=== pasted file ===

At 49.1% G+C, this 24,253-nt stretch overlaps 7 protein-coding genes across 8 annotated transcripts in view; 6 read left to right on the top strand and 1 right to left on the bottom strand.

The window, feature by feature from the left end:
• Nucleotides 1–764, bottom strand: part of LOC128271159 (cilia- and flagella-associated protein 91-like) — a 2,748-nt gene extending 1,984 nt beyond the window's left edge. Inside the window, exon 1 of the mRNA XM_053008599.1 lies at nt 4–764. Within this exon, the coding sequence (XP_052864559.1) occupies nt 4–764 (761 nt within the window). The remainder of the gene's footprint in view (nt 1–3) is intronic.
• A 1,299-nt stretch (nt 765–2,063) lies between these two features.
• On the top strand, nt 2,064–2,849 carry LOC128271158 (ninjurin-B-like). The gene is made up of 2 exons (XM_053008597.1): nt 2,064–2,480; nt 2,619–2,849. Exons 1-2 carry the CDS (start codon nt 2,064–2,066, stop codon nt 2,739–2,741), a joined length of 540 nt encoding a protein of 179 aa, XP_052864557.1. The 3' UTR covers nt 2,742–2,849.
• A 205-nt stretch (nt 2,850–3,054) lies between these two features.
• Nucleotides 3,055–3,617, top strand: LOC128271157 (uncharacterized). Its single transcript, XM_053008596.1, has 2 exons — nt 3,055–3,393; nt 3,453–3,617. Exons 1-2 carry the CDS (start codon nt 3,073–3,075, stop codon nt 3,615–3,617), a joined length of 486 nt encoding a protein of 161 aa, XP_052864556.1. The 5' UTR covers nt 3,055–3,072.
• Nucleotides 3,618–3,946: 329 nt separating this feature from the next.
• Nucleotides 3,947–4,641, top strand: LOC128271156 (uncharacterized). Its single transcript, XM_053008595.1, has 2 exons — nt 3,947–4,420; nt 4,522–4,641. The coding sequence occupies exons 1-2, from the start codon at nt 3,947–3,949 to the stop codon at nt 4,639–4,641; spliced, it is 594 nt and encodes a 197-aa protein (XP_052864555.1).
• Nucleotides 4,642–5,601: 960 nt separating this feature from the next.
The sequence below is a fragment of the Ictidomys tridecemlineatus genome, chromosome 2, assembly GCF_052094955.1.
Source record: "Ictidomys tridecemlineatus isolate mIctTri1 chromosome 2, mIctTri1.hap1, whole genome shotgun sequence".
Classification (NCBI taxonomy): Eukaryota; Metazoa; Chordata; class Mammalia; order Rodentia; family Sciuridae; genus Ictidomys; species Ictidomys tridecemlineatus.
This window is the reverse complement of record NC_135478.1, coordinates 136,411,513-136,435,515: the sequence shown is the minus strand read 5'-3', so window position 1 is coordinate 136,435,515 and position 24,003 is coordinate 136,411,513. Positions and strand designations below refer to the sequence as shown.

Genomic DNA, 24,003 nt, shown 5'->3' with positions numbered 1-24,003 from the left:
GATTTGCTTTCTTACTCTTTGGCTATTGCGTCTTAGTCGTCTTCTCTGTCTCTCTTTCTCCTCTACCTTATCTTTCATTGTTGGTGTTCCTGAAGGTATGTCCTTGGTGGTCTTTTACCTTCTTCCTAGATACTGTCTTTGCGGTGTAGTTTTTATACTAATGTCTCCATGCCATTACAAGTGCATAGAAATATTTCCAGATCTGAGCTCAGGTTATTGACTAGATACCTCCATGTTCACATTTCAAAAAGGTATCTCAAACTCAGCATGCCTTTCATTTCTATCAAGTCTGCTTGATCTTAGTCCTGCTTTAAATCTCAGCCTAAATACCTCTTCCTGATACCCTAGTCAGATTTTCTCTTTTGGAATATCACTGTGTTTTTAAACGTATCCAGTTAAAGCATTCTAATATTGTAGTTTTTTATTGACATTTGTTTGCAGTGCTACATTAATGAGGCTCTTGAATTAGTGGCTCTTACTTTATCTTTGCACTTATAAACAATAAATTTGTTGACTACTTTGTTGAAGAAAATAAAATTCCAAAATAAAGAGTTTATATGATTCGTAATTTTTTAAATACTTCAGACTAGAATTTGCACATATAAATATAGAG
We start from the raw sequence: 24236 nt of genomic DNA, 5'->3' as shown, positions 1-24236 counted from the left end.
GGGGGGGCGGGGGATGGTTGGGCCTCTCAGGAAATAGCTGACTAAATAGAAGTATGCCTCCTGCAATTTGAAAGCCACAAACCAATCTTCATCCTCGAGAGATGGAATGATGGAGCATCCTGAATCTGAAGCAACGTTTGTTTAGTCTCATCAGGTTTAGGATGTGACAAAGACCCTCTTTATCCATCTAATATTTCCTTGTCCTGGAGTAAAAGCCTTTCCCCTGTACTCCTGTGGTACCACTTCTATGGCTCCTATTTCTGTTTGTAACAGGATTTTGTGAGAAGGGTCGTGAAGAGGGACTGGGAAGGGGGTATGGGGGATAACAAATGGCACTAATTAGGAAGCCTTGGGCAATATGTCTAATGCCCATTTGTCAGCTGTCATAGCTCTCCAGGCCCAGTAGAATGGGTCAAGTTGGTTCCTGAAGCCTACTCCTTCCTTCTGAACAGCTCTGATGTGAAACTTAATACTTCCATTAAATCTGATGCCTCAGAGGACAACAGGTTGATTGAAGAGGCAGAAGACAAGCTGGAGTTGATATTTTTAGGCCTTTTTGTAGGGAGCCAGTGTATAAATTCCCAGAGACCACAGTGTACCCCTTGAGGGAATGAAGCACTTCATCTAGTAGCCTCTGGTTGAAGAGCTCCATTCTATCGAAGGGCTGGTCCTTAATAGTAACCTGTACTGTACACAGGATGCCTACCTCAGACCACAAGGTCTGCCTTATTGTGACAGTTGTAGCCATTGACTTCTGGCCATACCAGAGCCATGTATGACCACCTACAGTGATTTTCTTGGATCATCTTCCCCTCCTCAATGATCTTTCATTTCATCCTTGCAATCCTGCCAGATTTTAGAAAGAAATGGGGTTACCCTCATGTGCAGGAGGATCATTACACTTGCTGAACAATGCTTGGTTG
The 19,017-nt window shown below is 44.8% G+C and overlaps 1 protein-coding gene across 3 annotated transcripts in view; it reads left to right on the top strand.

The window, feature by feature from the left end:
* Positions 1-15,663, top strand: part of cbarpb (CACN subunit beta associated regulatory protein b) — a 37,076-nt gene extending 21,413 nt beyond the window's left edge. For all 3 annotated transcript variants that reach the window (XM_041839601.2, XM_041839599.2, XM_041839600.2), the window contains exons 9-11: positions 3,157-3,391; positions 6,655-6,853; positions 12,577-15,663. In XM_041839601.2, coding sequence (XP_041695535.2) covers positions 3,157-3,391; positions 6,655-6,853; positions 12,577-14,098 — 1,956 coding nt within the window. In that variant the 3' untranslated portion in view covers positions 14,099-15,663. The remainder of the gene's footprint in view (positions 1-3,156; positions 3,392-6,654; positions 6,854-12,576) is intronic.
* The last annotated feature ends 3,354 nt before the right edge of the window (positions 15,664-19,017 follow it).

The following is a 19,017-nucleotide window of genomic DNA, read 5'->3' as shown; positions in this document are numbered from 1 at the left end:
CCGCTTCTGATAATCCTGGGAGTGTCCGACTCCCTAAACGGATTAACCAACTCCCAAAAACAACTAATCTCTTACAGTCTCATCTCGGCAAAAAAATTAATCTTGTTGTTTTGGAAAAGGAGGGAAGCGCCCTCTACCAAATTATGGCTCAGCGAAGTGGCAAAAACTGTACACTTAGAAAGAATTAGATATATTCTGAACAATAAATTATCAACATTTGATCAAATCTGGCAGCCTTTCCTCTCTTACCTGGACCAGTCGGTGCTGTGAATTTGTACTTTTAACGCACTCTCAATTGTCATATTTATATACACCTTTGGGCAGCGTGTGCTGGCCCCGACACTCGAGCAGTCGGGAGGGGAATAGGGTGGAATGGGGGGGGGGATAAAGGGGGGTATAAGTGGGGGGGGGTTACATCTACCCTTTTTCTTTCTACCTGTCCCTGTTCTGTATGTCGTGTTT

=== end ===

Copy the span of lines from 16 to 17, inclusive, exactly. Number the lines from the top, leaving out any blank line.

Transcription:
GATTTGCTTTCTTACTCTTTGGCTATTGCGTCTTAGTCGTCTTCTCTGTCTCTCTTTCTCCTCTACCTTATCTTTCATTGTTGGTGTTCCTGAAGGTATGTCCTTGGTGGTCTTTTACCTTCTTCCTAGATACTGTCTTTGCGGTGTAGTTTTTATACTAATGTCTCCATGCCATTACAAGTGCATAGAAATATTTCCAGATCTGAGCTCAGGTTATTGACTAGATACCTCCATGTTCACATTTCAAAAAGGTATCTCAAACTCAGCATGCCTTTCATTTCTATCAAGTCTGCTTGATCTTAGTCCTGCTTTAAATCTCAGCCTAAATACCTCTTCCTGATACCCTAGTCAGATTTTCTCTTTTGGAATATCACTGTGTTTTTAAACGTATCCAGTTAAAGCATTCTAATATTGTAGTTTTTTATTGACATTTGTTTGCAGTGCTACATTAATGAGGCTCTTGAATTAGTGGCTCTTACTTTATCTTTGCACTTATAAACAATAAATTTGTTGACTACTTTGTTGAAGAAAATAAAATTCCAAAATAAAGAGTTTATATGATTCGTAATTTTTTAAATACTTCAGACTAGAATTTGCACATATAAATATAGAG
We start from the raw sequence: 24236 nt of genomic DNA, 5'->3' as shown, positions 1-24236 counted from the left end.